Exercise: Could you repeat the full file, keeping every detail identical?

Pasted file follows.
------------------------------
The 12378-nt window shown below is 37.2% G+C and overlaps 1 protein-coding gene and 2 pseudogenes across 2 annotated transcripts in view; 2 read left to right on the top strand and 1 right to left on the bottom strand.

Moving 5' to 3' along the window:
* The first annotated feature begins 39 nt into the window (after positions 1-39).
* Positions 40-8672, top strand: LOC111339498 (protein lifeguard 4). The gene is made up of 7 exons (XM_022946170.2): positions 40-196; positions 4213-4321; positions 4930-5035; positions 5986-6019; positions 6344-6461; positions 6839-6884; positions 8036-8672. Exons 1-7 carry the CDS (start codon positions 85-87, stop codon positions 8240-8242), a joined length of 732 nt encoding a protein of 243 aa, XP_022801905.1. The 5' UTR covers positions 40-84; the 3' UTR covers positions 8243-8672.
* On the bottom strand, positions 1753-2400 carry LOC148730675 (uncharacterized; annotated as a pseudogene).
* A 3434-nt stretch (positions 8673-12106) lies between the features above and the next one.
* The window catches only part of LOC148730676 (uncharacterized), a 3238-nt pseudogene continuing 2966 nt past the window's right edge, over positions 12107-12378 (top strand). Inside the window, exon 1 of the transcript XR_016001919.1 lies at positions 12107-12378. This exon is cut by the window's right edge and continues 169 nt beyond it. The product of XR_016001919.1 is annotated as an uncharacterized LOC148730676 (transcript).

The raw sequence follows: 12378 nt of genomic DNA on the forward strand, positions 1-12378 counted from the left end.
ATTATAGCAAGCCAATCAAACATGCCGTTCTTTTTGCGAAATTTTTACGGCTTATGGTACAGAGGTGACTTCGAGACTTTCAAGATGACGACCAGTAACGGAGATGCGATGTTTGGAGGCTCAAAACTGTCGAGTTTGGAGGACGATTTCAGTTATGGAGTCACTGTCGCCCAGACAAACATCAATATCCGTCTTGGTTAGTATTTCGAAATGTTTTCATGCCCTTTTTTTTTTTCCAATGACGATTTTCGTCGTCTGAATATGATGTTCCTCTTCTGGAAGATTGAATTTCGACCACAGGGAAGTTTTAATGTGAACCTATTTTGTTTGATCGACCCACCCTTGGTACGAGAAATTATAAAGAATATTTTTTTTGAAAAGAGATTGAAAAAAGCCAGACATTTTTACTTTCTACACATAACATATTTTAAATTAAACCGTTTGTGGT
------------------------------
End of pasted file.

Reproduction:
The 12378-nt window shown below is 37.2% G+C and overlaps 1 protein-coding gene and 2 pseudogenes across 2 annotated transcripts in view; 2 read left to right on the top strand and 1 right to left on the bottom strand.

Moving 5' to 3' along the window:
* The first annotated feature begins 39 nt into the window (after positions 1-39).
* Positions 40-8672, top strand: LOC111339498 (protein lifeguard 4). The gene is made up of 7 exons (XM_022946170.2): positions 40-196; positions 4213-4321; positions 4930-5035; positions 5986-6019; positions 6344-6461; positions 6839-6884; positions 8036-8672. Exons 1-7 carry the CDS (start codon positions 85-87, stop codon positions 8240-8242), a joined length of 732 nt encoding a protein of 243 aa, XP_022801905.1. The 5' UTR covers positions 40-84; the 3' UTR covers positions 8243-8672.
* On the bottom strand, positions 1753-2400 carry LOC148730675 (uncharacterized; annotated as a pseudogene).
* A 3434-nt stretch (positions 8673-12106) lies between the features above and the next one.
* The window catches only part of LOC148730676 (uncharacterized), a 3238-nt pseudogene continuing 2966 nt past the window's right edge, over positions 12107-12378 (top strand). Inside the window, exon 1 of the transcript XR_016001919.1 lies at positions 12107-12378. This exon is cut by the window's right edge and continues 169 nt beyond it. The product of XR_016001919.1 is annotated as an uncharacterized LOC148730676 (transcript).

The raw sequence follows: 12378 nt of genomic DNA on the forward strand, positions 1-12378 counted from the left end.
ATTATAGCAAGCCAATCAAACATGCCGTTCTTTTTGCGAAATTTTTACGGCTTATGGTACAGAGGTGACTTCGAGACTTTCAAGATGACGACCAGTAACGGAGATGCGATGTTTGGAGGCTCAAAACTGTCGAGTTTGGAGGACGATTTCAGTTATGGAGTCACTGTCGCCCAGACAAACATCAATATCCGTCTTGGTTAGTATTTCGAAATGTTTTCATGCCCTTTTTTTTTTTCCAATGACGATTTTCGTCGTCTGAATATGATGTTCCTCTTCTGGAAGATTGAATTTCGACCACAGGGAAGTTTTAATGTGAACCTATTTTGTTTGATCGACCCACCCTTGGTACGAGAAATTATAAAGAATATTTTTTTTGAAAAGAGATTGAAAAAAGCCAGACATTTTTACTTTCTACACATAACATATTTTAAATTAAACCGTTTGTGGT